Area Forecast Discussion
National Weather Service Springfield MO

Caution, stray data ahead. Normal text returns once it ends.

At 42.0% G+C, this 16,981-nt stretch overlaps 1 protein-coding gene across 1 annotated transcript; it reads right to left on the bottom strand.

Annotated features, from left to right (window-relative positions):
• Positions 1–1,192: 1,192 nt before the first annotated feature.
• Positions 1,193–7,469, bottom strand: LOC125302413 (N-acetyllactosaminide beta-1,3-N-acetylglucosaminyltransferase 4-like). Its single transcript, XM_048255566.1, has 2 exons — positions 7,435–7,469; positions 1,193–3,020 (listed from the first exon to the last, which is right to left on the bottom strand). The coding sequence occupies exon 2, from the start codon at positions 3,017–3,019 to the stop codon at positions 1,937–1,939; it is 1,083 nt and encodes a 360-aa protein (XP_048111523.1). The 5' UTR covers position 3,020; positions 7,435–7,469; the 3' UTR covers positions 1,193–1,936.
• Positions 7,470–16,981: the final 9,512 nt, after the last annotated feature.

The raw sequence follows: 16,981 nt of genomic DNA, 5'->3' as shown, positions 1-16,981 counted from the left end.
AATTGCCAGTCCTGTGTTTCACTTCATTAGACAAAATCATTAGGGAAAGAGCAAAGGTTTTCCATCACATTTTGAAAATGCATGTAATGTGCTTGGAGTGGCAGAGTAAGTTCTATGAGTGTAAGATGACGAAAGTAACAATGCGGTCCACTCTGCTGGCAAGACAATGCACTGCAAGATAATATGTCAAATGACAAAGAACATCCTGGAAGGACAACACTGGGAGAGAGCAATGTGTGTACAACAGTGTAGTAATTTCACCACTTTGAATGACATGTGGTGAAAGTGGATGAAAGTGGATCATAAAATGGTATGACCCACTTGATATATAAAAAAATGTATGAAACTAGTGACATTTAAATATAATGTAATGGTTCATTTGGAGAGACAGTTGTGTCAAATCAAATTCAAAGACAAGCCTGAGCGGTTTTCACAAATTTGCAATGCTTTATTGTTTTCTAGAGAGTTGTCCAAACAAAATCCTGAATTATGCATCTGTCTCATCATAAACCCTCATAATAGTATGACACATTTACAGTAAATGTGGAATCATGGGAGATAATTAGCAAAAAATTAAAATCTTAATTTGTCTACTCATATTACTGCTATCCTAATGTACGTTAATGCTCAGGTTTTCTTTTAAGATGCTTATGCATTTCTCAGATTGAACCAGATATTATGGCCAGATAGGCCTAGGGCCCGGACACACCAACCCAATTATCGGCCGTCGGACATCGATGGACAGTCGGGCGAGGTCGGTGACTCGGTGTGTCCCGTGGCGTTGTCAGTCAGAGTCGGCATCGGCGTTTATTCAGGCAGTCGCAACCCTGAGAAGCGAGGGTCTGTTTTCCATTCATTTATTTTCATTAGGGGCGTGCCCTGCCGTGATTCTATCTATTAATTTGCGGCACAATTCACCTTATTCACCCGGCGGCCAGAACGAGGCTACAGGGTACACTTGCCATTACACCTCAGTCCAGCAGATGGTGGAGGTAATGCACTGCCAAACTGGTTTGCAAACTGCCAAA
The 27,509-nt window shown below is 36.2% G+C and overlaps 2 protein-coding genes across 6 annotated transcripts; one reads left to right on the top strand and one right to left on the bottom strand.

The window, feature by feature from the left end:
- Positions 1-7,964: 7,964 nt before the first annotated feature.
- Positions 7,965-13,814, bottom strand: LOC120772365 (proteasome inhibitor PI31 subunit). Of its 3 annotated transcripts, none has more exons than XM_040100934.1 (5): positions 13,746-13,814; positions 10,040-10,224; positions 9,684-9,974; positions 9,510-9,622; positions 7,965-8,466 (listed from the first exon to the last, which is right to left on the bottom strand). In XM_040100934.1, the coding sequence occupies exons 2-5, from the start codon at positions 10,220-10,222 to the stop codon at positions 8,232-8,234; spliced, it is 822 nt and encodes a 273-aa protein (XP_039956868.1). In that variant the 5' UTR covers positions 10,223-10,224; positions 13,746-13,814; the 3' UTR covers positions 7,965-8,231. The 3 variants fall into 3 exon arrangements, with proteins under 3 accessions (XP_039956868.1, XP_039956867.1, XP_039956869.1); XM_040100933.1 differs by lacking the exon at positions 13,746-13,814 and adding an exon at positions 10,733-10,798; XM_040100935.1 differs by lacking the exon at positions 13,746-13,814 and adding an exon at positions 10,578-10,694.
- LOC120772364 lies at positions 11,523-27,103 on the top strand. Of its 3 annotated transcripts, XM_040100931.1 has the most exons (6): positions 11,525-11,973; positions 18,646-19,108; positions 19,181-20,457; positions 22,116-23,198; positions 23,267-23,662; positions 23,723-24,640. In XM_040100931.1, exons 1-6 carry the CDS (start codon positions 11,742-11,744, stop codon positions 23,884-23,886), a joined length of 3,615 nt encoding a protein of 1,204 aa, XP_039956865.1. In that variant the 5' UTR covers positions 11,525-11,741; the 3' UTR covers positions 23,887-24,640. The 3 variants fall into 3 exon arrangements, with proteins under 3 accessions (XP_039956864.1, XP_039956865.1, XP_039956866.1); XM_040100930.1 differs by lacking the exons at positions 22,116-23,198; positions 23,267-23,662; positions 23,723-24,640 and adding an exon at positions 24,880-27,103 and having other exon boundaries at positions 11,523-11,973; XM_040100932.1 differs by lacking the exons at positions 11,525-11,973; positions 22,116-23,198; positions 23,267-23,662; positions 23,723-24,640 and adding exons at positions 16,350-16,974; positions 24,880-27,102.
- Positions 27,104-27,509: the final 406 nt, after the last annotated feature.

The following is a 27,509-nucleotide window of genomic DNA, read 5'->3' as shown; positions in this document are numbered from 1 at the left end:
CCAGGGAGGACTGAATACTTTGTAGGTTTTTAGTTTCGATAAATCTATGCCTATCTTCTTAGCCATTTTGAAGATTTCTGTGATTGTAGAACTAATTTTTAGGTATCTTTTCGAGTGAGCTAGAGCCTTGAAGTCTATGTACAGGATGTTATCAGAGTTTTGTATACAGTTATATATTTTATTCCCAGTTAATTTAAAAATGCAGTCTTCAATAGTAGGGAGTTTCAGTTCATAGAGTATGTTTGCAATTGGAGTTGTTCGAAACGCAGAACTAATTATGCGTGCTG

455 PM CST Sun Dec 13 2020 .SHORT TERM...(This evening through Monday) Issued at 221 PM CST Sun Dec 13 2020 Near term forecast: Snow over far se KS and southern MO will end later this afternoon and this evening. We have had some reports of road impacts right along the nw AR/southwest MO border region where a few inches have fallen so far. No plans to make big changes to the advisory, but may knock out a few counties over the northern and western part where warm temperatures have limited accumulation. KSGF airport area has seen snow for a couple of hours with no accumulation. Will have to watch trends in our eastern counties going into the evening hours with temperatures dropping a degree or two. Overnight into Monday: HRRR and some other guidance is slower to clear shallow stratus out tonight, and hedged a little bit that way with the forecast, a bit warmer and cloudy/mostly cloudy. Moist layer looks too shallow for much drizzle, but will need to watch. We should clear out any stratus very early Monday leaving a sunny sky and light winds with a sfc ridge moving through. .LONG TERM...(Tuesday through Sunday) Issued at 221 PM CST Sun Dec 13 2020 Tuesday: Another shortwave moving onshore along the northern CA coast will shift quickly into the southern Plains Tuesday supporting a chance for some light snow/flurries late Tuesday/Tuesday evening. Moisture will be lacking for this system, and progged accumulation looks limited. Wednesday-Sunday: A progressive pattern will continue, but a lack of low level moisture will limit precip chances for the rest of the work week. Should see a nice warmup by Friday with gusty south-southwest winds and a sharp upper level ridge. There is good general agreement for another frontal passage early next weekend with a brief window of opportunity for some showers, but again, only limited/modified Gulf moisture looks to be available for us with better chances for rain expected to be to our east. Sunday looks dry. && .AVIATION...(For the 00Z TAFS through 00Z Monday evening) Issued at 453 PM CST Sun Dec 13 2020 For the 00z TAFS, light to moderate snow will gradually diminish over the next few hours at the TAF sites and then come to an end from northwest to southeast by mid to late evening. A clearing sky is expected overnight from west to east. Until then, we are expecting IFR conditions to continue. && .SGF WATCHES/WARNINGS/ADVISORIES... MO...Winter Weather Advisory until midnight CST tonight for MOZ082- 083-091-092-096>098-104>106. Winter Weather Advisory until 9 PM CST this evening for MOZ090- 093>095-101>103. KS...NONE. && $$ SHORT TERM...DSA LONG TERM...DSA AVIATION...Lindenberg